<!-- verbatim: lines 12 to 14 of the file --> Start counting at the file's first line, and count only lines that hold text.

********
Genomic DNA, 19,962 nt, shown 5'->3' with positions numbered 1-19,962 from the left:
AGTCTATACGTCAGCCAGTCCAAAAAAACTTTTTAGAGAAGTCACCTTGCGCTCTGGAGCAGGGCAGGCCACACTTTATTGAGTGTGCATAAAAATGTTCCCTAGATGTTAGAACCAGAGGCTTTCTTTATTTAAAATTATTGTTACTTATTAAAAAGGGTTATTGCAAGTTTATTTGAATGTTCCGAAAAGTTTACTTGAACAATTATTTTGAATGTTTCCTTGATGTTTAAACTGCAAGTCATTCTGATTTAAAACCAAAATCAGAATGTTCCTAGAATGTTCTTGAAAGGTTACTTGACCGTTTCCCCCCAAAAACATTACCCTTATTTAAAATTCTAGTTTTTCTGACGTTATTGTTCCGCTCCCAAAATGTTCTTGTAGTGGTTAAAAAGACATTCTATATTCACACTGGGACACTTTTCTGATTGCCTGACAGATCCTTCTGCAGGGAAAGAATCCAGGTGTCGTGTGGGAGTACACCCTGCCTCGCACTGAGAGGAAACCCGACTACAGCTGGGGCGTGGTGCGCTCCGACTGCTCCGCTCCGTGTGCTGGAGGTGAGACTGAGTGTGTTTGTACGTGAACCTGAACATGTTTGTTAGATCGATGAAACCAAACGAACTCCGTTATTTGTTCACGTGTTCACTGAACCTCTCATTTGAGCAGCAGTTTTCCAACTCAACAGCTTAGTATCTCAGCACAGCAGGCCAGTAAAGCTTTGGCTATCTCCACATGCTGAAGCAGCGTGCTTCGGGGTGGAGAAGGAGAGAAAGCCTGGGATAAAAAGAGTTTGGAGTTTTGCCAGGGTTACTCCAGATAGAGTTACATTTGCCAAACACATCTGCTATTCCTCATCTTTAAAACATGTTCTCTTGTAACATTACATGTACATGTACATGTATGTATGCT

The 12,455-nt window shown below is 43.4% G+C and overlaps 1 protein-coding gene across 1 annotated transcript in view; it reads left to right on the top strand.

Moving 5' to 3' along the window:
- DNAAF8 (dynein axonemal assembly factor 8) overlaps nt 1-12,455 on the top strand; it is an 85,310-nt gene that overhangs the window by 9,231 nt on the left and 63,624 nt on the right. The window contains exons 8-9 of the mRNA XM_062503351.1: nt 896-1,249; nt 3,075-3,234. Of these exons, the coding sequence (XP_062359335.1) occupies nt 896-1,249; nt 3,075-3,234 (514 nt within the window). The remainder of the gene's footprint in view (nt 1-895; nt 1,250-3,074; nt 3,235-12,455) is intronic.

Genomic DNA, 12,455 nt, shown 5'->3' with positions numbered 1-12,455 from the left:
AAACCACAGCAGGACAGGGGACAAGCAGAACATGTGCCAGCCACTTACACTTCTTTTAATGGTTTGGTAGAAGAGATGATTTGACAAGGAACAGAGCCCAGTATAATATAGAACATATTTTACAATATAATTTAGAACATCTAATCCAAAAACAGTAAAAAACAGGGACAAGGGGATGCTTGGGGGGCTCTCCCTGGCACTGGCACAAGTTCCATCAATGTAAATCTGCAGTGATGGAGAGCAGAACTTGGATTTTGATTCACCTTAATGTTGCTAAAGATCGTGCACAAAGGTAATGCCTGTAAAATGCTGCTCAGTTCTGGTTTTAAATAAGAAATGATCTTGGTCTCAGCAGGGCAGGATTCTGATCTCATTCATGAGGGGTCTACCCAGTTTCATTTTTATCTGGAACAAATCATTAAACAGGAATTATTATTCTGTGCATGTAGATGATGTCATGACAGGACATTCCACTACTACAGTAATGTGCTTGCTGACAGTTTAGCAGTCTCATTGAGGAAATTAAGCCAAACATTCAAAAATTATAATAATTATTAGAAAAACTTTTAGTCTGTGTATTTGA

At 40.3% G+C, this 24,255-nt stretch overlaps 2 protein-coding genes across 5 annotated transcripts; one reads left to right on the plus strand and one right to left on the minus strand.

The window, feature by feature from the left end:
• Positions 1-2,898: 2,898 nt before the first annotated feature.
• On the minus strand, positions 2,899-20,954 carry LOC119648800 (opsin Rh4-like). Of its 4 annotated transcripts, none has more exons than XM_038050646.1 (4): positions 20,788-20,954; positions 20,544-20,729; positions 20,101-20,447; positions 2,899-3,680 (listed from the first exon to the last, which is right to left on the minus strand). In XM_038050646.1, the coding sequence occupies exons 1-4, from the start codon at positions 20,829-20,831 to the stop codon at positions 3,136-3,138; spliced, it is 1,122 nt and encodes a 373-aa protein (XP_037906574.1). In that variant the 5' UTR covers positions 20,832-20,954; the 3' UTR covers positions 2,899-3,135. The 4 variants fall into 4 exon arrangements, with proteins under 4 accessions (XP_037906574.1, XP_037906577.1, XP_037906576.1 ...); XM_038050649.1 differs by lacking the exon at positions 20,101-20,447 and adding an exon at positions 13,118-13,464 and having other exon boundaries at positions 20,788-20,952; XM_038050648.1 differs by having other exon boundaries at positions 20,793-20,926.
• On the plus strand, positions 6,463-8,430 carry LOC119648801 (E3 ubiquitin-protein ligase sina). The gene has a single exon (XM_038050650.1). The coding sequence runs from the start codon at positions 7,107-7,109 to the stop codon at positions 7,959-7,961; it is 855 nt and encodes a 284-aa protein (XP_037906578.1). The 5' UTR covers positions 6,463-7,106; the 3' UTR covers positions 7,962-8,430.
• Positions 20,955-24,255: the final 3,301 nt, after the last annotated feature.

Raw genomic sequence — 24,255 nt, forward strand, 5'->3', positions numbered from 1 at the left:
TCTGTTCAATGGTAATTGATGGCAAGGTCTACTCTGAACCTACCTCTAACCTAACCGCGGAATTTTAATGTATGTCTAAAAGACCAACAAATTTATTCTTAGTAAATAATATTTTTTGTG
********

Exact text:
• On the plus strand, positions 6,463-8,430 carry LOC119648801 (E3 ubiquitin-protein ligase sina). The gene has a single exon (XM_038050650.1). The coding sequence runs from the start codon at positions 7,107-7,109 to the stop codon at positions 7,959-7,961; it is 855 nt and encodes a 284-aa protein (XP_037906578.1). The 5' UTR covers positions 6,463-7,106; the 3' UTR covers positions 7,962-8,430.
• Positions 20,955-24,255: the final 3,301 nt, after the last annotated feature.

Raw genomic sequence — 24,255 nt, forward strand, 5'->3', positions numbered from 1 at the left: